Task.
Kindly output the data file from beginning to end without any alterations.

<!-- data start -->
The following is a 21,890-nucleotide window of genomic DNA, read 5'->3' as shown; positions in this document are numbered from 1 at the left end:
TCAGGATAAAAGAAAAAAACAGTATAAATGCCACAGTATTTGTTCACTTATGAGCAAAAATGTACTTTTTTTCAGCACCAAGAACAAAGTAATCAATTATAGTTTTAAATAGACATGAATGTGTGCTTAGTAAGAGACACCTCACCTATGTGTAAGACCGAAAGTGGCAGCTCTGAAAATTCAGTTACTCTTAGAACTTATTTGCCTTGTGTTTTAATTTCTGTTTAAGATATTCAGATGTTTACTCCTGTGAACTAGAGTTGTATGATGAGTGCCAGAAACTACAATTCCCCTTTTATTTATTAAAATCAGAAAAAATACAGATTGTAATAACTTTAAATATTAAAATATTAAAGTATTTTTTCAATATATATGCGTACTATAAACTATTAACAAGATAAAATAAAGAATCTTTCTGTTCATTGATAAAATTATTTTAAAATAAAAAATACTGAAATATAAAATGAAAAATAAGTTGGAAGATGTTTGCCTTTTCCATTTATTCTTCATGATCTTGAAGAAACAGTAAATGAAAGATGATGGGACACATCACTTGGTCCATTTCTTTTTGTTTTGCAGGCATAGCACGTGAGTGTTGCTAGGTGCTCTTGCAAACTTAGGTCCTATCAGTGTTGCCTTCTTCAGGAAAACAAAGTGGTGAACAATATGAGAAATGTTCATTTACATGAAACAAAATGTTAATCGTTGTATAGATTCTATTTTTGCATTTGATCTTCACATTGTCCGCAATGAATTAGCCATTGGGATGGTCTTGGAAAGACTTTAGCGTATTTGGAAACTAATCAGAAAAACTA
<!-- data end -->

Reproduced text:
The following is a 21,890-nucleotide window of genomic DNA, read 5'->3' as shown; positions in this document are numbered from 1 at the left end:
TCAGGATAAAAGAAAAAAACAGTATAAATGCCACAGTATTTGTTCACTTATGAGCAAAAATGTACTTTTTTTCAGCACCAAGAACAAAGTAATCAATTATAGTTTTAAATAGACATGAATGTGTGCTTAGTAAGAGACACCTCACCTATGTGTAAGACCGAAAGTGGCAGCTCTGAAAATTCAGTTACTCTTAGAACTTATTTGCCTTGTGTTTTAATTTCTGTTTAAGATATTCAGATGTTTACTCCTGTGAACTAGAGTTGTATGATGAGTGCCAGAAACTACAATTCCCCTTTTATTTATTAAAATCAGAAAAAATACAGATTGTAATAACTTTAAATATTAAAATATTAAAGTATTTTTTCAATATATATGCGTACTATAAACTATTAACAAGATAAAATAAAGAATCTTTCTGTTCATTGATAAAATTATTTTAAAATAAAAAATACTGAAATATAAAATGAAAAATAAGTTGGAAGATGTTTGCCTTTTCCATTTATTCTTCATGATCTTGAAGAAACAGTAAATGAAAGATGATGGGACACATCACTTGGTCCATTTCTTTTTGTTTTGCAGGCATAGCACGTGAGTGTTGCTAGGTGCTCTTGCAAACTTAGGTCCTATCAGTGTTGCCTTCTTCAGGAAAACAAAGTGGTGAACAATATGAGAAATGTTCATTTACATGAAACAAAATGTTAATCGTTGTATAGATTCTATTTTTGCATTTGATCTTCACATTGTCCGCAATGAATTAGCCATTGGGATGGTCTTGGAAAGACTTTAGCGTATTTGGAAACTAATCAGAAAAACTA